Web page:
War of Independence (detail of Boston massacre print)

Victory at Yorktown

In August 1781, General George Washington was monitoring British activity in New York City when he learned that the French fleet was sailing to the Chesapeake Bay. A large British army had retreated from the southern interior, and now occupied Yorktown, Virginia. Washington and Comte de Rochambeau, commander of French forces in America, saw a fleeting opportunity to entrap the enemy. They rushed south.

While the French fleet commanded by Admiral Comte de Grasse blocked the Chesapeake and held the British fleet at bay, American and French troops trapped British forces at Yorktown in the fall of 1781. They bombarded the town relentlessly and, in bold assaults, captured important outlying positions. Fierce British counterattacks proved fruitless. On October 17, the British commander, Lord Charles Cornwallis, accepted a humiliating reality: his position was untenable. He had no choice but to surrender.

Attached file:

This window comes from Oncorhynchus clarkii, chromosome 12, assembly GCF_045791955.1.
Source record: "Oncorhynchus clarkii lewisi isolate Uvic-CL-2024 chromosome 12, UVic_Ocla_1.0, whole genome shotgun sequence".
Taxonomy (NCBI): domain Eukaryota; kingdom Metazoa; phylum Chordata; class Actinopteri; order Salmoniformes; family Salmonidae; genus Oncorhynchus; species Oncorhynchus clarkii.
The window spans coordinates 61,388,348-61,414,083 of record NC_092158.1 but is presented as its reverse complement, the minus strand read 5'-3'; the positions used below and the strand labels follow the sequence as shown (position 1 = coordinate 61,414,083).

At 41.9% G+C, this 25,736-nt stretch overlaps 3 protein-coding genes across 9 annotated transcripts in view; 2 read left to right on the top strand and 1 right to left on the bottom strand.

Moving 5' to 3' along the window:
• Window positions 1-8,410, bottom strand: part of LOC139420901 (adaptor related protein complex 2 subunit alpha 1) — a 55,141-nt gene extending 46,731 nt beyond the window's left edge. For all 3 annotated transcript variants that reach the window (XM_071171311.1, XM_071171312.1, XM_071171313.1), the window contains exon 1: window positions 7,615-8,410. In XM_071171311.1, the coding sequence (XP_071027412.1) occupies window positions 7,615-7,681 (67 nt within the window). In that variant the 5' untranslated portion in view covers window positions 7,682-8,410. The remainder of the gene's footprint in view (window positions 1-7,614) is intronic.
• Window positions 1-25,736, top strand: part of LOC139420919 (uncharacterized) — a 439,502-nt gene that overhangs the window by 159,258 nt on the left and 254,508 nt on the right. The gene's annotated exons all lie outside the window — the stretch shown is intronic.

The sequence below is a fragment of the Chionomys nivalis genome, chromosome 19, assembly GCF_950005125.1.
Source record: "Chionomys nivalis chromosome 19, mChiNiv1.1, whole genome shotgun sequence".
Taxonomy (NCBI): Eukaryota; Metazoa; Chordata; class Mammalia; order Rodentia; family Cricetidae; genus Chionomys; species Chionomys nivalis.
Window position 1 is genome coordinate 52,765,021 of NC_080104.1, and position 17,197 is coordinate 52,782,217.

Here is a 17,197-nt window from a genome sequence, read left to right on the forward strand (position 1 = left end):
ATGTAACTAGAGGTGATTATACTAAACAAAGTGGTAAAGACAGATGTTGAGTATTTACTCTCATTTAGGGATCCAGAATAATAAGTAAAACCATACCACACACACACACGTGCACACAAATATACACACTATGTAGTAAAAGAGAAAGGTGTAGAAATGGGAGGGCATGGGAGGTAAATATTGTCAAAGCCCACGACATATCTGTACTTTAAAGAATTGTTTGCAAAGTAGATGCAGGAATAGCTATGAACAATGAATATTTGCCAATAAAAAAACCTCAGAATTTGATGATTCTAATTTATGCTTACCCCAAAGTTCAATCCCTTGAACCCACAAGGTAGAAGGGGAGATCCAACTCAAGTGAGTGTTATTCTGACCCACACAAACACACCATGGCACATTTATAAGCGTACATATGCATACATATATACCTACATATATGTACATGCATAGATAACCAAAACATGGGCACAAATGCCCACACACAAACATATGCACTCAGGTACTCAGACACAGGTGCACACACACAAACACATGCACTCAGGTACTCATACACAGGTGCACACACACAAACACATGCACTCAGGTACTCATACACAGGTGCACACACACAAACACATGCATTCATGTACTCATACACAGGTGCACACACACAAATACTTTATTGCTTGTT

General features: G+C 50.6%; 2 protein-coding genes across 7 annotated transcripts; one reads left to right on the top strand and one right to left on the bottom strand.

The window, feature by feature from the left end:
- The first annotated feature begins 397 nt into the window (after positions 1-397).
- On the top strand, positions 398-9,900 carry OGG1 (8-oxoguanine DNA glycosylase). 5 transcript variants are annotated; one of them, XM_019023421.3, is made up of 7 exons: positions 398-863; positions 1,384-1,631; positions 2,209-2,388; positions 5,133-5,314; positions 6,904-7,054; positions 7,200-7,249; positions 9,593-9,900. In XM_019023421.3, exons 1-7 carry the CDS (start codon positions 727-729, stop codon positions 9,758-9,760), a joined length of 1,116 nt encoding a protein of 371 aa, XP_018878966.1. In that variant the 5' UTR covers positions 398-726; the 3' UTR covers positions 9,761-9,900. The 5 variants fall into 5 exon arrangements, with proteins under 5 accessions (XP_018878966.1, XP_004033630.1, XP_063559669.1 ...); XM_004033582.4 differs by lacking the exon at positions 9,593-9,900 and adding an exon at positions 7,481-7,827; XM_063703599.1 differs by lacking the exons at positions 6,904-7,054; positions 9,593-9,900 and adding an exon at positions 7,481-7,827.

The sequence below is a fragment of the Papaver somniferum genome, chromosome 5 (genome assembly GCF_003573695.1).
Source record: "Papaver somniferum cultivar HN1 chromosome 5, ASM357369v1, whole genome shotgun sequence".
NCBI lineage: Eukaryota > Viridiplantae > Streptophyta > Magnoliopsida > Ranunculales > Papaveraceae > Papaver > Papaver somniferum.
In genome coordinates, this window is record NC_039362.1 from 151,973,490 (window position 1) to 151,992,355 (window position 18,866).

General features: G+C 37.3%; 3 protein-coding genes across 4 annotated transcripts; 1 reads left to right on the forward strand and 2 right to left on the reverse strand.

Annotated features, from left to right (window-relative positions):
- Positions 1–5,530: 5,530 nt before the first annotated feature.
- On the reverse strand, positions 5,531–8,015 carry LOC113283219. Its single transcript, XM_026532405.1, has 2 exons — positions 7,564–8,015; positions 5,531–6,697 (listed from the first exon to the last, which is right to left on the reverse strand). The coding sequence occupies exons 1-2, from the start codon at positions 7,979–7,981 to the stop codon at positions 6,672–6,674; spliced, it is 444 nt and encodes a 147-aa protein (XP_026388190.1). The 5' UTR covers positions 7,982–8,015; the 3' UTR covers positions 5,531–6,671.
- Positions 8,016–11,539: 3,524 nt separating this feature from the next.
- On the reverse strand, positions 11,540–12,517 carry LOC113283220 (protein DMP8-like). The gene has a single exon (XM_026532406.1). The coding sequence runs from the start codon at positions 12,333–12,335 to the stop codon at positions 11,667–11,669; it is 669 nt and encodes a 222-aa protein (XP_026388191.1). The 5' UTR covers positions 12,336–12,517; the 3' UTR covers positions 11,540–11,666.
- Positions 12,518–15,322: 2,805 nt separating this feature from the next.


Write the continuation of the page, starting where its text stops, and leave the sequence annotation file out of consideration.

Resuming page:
The British surrendered more than 8,000 troops at Yorktown. They remained in control of New York and Charleston, and continued limited fighting in the colonies and abroad for another year. But once news of the surrender reached London, popular support for the war vanished. This disaster, together with other setbacks at home and abroad, led to the downfall of Prime Minister Lord North. Britain opened peace talks with American diplomats in Paris.


George Washington by Charles Willson Peale, 1787
Comte de Rochambeau by Charles Willson Peale, about 1782
Lord Charles Cornwallis by Thomas Gainsborough, 1783
Washington and His Generals at Yorktown, by James Peale, undated, after Charles Willson Peale, about 1781
Artillery, munitions, and gunners’ tools, 1798
General Charles Cornwallis’s letter to George Washington conceding defeat, October 17, 1781
French engraver’s depiction of the surrender at Yorktown, 1781

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